Use this URL to cite or link to this record in EThOS: http://ethos.bl.uk/OrderDetails.do?uin=uk.bl.ethos.659419
Title: Have you seen Simone?
Author: Peters, Virginia
ISNI:       0000 0004 5360 8060
Awarding Body: Goldsmiths College (University of London)
Current Institution: Goldsmiths College (University of London)
Date of Award: 2015
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Abstract:
Have You Seen Simone? consists of a creative nonfiction book, Have You Seen Simone?, and a critical commentary on the process and context of writing it. The book investigates the suspicious death of German traveller Simone Strobel, who went missing in February 2005, in Lismore, Australia. After an inquest into her death in 2007, the police stated they believed that Simone’s boyfriend, Tobias Suckfuell was involved in her death, although he has never been charged with any offence concerning her death. I was captivated by the case, and with the agreement of the police I committed myself to uncovering the truth. The book is the story of my investigation; it analyses the evidence, explores new lines of investigation, and recounts my interviews with the couple’s friends and families; included also is an interview with Tobias Suckfuell himself, who remains the prime suspect. Having become intimately involved in the case, the narrative becomes something of an investigation of the self, heightened by the loss of my mother who dies during the writing process. It should be noted that some of the participants in Have You Seen Simone?, the suspects, have exercised a legitimate right to silence, and although it would be legally inappropriate to draw conclusions about this silence, I question the ethics of this decision, as the nature of their silence suggests they have something to conceal. Silence is at the core of this investigation: what does it mean to write about a legally irresolvable case where the who, what, why, where of the original series of events remains opaque? Navigating through contentious material and negotiating legal, moral, and empirical judgments in a case that has no preceding narrative or conclusion established by the courts is inherently problematic. What does this mean ethically, cognitively and poetologically for the narrative? Is it fundamentally doomed to fail? Or can a persuasively constructed speculative view illuminate a situation that remains largely opaque? Bearing these questions in mind, what follows in the critical commentary, after an exploration of the history of the genre—that is the context in which I position myself (from its precursors to its more recent developments)—is a discussion on why my particular work was suited to a reflective, personal account; this is in view of my background as a newspaper reader as opposed to a journalist who is trained in objective, third-person reporting. I go on to discuss and compare the similar works of Australian author Helen Garner who wrote Joe Cinque’s Consolation and The First Stone—in this chapter and the following—as I further elaborate on my particular methodology in relation to writing methods, and investigative methods involving elicitation and evaluation. I will end with a discussion on the ethics of writing, specifically on the subject of the participants’ right to withdraw data from a research project.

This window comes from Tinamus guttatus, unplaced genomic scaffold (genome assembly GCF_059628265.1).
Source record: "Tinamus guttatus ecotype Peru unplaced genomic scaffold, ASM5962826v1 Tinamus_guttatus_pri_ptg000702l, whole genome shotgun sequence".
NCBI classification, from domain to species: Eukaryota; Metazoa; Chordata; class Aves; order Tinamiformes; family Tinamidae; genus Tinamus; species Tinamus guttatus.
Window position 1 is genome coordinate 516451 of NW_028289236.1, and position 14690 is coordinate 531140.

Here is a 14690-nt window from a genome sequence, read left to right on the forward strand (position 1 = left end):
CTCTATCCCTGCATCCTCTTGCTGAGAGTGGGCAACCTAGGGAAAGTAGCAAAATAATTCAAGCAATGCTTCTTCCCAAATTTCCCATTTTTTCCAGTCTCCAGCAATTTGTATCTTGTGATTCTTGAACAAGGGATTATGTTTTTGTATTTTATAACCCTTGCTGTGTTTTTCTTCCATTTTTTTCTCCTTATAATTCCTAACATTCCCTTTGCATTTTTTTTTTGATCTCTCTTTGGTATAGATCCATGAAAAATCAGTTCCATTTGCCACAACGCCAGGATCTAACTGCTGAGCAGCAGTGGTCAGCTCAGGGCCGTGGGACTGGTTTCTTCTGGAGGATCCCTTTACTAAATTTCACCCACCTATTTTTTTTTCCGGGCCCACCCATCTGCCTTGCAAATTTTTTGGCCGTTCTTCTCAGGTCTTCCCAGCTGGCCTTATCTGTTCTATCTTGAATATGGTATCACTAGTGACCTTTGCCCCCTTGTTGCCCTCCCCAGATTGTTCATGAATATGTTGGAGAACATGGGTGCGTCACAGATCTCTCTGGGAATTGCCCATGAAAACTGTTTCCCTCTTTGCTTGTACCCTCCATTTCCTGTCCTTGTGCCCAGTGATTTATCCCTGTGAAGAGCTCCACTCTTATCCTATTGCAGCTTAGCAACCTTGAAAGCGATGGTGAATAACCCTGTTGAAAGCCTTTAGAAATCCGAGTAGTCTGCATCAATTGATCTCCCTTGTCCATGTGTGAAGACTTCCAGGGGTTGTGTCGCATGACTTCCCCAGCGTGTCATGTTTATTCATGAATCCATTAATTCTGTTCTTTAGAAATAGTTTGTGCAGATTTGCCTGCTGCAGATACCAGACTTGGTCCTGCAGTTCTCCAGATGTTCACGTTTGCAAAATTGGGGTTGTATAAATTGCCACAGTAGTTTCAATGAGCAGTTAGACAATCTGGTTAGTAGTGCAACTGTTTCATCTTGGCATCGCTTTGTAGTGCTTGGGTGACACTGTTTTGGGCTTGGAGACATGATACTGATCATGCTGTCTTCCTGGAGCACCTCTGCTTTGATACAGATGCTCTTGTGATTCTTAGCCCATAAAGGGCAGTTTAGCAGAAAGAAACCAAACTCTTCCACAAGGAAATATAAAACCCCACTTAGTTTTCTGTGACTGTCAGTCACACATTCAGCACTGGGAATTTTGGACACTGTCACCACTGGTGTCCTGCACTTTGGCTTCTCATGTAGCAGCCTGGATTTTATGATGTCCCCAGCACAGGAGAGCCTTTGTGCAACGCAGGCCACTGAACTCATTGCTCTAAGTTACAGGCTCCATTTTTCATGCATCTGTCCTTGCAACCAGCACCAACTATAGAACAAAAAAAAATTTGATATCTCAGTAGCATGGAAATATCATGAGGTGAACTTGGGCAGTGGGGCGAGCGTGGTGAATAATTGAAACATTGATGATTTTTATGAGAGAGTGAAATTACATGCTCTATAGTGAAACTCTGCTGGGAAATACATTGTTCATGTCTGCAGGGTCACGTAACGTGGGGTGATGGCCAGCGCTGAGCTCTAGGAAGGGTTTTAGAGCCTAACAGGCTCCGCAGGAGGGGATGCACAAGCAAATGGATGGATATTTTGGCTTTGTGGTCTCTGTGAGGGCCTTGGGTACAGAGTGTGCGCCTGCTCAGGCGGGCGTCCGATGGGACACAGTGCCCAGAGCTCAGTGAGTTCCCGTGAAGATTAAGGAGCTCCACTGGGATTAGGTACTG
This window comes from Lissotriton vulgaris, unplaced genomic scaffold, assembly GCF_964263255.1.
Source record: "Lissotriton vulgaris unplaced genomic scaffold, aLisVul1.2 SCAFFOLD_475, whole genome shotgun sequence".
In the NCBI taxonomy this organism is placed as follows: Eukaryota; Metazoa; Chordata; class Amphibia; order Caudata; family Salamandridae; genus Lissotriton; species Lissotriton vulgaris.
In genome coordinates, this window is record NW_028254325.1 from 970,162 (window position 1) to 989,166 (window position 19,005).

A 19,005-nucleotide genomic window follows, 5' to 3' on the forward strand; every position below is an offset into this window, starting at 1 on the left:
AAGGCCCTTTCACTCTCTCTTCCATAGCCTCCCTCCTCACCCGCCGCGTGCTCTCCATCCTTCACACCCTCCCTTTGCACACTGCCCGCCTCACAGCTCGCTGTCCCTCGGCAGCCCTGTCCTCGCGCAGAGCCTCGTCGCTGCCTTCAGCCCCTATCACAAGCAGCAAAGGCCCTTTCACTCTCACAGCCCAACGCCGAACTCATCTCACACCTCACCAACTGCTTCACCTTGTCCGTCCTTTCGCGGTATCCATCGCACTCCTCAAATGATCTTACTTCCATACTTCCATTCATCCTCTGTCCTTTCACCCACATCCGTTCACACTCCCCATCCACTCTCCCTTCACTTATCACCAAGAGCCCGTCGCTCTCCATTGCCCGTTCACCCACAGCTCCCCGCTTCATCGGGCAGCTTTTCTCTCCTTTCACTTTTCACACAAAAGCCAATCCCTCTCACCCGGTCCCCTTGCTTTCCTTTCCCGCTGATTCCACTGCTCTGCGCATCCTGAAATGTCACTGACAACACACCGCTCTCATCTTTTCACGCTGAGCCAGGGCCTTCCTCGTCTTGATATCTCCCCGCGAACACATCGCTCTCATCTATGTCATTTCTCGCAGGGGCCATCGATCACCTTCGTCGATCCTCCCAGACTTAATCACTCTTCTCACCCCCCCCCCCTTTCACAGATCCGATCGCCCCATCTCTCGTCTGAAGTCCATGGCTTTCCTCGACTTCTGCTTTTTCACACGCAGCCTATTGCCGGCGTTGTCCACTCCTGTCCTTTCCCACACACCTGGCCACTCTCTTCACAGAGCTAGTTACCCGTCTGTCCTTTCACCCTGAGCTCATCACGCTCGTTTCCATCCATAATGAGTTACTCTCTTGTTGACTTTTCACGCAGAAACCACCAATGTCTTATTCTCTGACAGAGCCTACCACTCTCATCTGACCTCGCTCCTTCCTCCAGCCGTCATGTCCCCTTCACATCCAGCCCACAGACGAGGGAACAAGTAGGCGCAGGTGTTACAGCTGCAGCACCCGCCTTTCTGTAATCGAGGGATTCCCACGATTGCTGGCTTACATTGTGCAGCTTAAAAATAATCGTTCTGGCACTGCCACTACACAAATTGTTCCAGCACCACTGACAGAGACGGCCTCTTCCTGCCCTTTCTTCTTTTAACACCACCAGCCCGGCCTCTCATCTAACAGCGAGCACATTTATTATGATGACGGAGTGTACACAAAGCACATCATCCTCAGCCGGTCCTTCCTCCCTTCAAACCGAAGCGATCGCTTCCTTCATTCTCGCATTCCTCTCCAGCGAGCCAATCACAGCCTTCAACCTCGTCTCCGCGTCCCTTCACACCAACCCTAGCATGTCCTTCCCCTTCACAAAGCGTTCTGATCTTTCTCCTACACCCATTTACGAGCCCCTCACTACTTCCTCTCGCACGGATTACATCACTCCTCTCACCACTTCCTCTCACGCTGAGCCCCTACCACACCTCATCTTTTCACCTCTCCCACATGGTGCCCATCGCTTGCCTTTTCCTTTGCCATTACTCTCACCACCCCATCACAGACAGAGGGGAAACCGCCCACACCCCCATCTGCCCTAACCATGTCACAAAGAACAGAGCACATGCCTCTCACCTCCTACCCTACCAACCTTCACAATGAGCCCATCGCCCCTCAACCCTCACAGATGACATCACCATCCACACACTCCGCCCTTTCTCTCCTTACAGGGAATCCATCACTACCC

Supervisor: Not available Sponsor: Not available
Qualification Name: Thesis (Ph.D.) Qualification Level: Doctoral
EThOS ID: uk.bl.ethos.659419  DOI: Not available
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